Greek banks should be re-opened for business only after they’ve received fresh capital and central-bank funding is assured, said Andreas Dombret, a board member of the European Central Bank’s Single Supervisory Mechanism.
“Firstly, it must be guaranteed that Greek banks will be sufficiently recapitalized within the framework of a new aid program,” Dombret said according to the text of a speech in Munich Wednesday released by Germany’s Bundesbank, where he’s also a member of the board. “Secondly, it must be ensured that there is enough available liquidity, should depositors want to withdraw more money after the opening of the recapitalized banks.”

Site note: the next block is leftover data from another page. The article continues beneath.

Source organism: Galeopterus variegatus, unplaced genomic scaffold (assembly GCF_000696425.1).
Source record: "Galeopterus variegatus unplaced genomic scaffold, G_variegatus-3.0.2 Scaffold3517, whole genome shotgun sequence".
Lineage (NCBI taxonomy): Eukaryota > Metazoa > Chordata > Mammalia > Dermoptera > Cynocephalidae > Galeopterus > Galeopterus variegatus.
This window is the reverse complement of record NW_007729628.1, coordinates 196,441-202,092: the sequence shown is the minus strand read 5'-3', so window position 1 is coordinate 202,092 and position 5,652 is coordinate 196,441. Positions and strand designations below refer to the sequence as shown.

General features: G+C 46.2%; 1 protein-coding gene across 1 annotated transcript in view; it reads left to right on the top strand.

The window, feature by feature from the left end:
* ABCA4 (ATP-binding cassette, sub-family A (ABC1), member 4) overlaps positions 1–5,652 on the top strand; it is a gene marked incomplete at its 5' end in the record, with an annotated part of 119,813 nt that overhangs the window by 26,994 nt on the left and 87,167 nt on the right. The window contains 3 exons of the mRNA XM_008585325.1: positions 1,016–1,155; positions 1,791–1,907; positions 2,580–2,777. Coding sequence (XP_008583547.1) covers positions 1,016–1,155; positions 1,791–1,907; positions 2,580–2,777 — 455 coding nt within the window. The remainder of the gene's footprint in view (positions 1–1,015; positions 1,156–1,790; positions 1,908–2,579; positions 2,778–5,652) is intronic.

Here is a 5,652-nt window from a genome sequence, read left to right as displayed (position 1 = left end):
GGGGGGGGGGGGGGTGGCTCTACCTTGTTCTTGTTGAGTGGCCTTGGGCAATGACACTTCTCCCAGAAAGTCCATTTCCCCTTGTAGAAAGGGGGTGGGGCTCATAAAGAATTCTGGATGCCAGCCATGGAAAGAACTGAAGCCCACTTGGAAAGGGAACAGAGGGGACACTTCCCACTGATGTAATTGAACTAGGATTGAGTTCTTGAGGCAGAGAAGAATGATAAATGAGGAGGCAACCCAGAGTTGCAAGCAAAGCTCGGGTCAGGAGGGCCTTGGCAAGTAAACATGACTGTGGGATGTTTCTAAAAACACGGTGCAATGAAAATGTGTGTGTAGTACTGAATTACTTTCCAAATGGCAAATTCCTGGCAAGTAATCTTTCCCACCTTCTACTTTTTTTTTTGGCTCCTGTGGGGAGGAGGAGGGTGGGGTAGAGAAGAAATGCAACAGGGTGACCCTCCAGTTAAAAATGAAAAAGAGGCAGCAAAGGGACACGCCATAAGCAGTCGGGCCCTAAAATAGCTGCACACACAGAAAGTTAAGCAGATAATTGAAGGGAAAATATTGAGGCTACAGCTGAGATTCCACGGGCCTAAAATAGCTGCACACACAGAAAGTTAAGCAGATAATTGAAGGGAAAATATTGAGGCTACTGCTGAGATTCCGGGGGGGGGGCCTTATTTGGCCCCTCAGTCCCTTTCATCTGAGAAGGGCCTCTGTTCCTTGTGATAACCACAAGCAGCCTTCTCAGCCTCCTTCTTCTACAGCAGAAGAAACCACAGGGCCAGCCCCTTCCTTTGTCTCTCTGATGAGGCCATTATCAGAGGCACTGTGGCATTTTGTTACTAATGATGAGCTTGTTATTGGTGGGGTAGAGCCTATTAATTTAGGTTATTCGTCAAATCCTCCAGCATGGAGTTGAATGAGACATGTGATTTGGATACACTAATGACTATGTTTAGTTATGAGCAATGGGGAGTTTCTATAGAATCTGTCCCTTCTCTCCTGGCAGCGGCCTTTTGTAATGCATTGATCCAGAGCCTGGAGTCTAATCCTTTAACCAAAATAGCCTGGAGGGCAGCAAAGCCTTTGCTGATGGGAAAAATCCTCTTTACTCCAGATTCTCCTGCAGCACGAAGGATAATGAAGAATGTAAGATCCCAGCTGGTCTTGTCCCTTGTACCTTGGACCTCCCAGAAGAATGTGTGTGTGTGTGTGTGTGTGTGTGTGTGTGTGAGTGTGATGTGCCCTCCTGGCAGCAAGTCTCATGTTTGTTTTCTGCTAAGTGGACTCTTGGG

Given that negotiations currently taking place in Brussels over the shape of interim financing for Greece have to be concluded before talks on a third bailout package can begin, Dombret’s comments signal that the ECB doesn’t think Greek lenders can re-open imminently. Banks have been closed since capital controls were imposed on June 29.
Greek lenders have suffered deteriorating asset quality and a loss of deposits, since the Syriza-led government came to power in January. EU leaders agreed on July 13 to earmark up to 25 billion euros ($27.6 billion) for bank recapitalization, to be paid back by the proceeds of privatization.
“We should orient ourselves according to this number, but test it against a thorough balance assessment,” Dombret said. “Should the need be higher than expected there must be the possibility of revisiting it.”